China: Minority Exclusion, Marginalization and Rising Tensions
Minority Rights Group, 1 January 2007
Minority Rights Group — China’s increasing engagement with the international community in recent years has been accompanied by rapid domestic social and economic changes. Although the People’s Republic of China (PRC) is now an active participant in multilateral forums and processes of international human rights law, its policies continue to undermine human rights, especially that of vulnerable populations.
This report documents the serious impediments to the fulfillment of China’s human rights obligations, in the areas of ethnic minority political participation, development, and preservation of cultural identity. Given the destabilizing levels of social unrest and protests, generated by inequality and human rights violations, the PRC government has real incentives to find sustainable, lasting solutions to the discontent of petitioners, human rights defenders, activists, and ethnic minorities. Its responses, however, have been violent and repressive, not only in ethnic minority areas but also against its Han Chinese majority. This is evidence that the current wave of repression against minorities has wider implications on the human rights situation for all. Minority individuals face particular attacks as a result of their ethnic identity, but are not the only targets of PRC control and suppression. Consequently, the protection of rights for these ethnic minority groups is a piece of the larger framework of institutional human rights protection, which is essential in building a peaceful society.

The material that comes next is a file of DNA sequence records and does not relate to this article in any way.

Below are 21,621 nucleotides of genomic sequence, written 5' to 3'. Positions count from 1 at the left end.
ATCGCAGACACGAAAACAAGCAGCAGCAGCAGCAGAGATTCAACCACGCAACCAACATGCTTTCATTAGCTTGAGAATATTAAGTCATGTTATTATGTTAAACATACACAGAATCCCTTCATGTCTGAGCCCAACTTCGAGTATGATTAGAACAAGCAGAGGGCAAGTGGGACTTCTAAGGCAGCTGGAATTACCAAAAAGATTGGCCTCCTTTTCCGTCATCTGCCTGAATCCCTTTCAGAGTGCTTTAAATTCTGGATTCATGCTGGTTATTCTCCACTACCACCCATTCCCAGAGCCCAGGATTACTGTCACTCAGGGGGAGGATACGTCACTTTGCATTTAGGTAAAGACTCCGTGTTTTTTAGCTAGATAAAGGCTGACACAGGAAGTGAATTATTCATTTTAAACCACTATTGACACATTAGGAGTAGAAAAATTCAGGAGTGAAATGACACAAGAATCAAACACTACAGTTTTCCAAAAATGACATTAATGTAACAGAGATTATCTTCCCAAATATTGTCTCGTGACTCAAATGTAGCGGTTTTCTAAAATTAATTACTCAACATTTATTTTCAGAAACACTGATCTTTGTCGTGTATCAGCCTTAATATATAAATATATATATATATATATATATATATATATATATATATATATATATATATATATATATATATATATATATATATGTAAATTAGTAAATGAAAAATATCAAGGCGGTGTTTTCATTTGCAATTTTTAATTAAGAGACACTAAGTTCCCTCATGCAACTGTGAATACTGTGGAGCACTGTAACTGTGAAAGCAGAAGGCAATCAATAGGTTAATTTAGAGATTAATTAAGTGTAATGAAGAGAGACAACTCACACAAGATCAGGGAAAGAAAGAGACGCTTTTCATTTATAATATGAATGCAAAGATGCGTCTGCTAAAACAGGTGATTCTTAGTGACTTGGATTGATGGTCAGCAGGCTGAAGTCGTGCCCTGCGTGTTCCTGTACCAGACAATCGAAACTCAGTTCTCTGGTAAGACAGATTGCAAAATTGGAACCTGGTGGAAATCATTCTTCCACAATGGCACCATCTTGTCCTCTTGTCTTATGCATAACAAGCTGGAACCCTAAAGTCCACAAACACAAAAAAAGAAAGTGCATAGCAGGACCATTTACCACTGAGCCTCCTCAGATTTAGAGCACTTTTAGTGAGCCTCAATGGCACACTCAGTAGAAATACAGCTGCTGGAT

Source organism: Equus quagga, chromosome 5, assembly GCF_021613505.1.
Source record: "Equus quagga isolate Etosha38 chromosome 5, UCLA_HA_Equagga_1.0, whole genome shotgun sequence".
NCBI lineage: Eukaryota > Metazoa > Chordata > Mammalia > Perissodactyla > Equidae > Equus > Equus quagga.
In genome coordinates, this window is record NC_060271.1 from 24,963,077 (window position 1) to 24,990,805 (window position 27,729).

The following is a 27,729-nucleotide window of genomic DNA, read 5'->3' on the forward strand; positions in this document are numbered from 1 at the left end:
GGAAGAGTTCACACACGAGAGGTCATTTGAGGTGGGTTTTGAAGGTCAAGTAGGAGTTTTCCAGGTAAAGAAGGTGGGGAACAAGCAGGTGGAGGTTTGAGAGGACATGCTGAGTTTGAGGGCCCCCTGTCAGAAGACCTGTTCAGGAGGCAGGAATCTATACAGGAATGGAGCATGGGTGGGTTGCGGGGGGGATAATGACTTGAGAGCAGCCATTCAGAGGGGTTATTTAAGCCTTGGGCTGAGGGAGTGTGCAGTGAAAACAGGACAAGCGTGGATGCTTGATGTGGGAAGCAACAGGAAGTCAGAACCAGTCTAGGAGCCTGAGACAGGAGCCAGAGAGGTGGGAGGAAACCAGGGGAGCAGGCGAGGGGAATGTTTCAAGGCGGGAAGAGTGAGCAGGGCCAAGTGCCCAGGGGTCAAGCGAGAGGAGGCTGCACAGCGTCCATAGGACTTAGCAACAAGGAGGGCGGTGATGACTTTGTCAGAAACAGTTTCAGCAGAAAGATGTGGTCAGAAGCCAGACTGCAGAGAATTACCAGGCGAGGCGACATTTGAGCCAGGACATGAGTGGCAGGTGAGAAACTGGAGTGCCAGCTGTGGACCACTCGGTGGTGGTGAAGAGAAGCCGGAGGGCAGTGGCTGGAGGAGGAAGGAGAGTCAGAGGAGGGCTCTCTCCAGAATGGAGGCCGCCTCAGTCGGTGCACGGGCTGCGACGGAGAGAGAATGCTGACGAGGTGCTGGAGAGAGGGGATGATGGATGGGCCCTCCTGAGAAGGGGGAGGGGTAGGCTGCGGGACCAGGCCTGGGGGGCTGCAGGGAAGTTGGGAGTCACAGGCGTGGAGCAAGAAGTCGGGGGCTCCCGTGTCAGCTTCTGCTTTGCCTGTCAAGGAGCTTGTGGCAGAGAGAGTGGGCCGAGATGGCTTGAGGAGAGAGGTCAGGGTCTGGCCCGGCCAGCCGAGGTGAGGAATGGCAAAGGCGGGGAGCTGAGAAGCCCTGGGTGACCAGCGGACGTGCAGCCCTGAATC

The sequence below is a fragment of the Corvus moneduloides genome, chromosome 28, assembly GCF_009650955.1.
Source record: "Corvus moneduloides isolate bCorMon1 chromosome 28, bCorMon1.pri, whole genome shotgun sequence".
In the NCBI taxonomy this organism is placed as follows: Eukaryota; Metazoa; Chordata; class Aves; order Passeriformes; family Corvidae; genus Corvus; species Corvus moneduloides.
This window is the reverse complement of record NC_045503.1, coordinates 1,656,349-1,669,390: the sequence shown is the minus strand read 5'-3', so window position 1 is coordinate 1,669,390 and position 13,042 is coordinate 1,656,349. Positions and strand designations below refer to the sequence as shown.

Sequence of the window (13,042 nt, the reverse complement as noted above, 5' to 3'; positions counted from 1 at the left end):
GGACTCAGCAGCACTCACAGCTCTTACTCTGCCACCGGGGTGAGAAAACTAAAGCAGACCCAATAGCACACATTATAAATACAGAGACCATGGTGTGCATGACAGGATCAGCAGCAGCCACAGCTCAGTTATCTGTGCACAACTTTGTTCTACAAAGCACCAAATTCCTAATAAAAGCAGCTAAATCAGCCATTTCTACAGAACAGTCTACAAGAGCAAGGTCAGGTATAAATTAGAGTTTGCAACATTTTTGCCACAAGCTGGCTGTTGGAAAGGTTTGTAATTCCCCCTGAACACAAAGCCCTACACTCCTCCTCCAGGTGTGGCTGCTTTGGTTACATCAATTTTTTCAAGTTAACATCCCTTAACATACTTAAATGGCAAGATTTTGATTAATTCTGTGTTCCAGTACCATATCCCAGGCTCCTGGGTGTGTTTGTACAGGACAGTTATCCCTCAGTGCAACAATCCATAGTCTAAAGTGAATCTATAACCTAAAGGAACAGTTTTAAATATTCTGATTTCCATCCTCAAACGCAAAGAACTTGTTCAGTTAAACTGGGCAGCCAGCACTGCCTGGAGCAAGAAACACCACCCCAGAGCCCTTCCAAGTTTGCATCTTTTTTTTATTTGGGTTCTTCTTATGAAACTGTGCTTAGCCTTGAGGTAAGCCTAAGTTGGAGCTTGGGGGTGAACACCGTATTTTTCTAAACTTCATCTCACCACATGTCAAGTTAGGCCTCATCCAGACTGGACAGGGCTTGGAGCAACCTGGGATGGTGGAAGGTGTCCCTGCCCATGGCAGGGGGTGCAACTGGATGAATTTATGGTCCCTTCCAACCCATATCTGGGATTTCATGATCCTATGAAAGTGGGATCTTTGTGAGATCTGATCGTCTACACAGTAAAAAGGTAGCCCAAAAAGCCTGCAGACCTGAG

The report can be read here.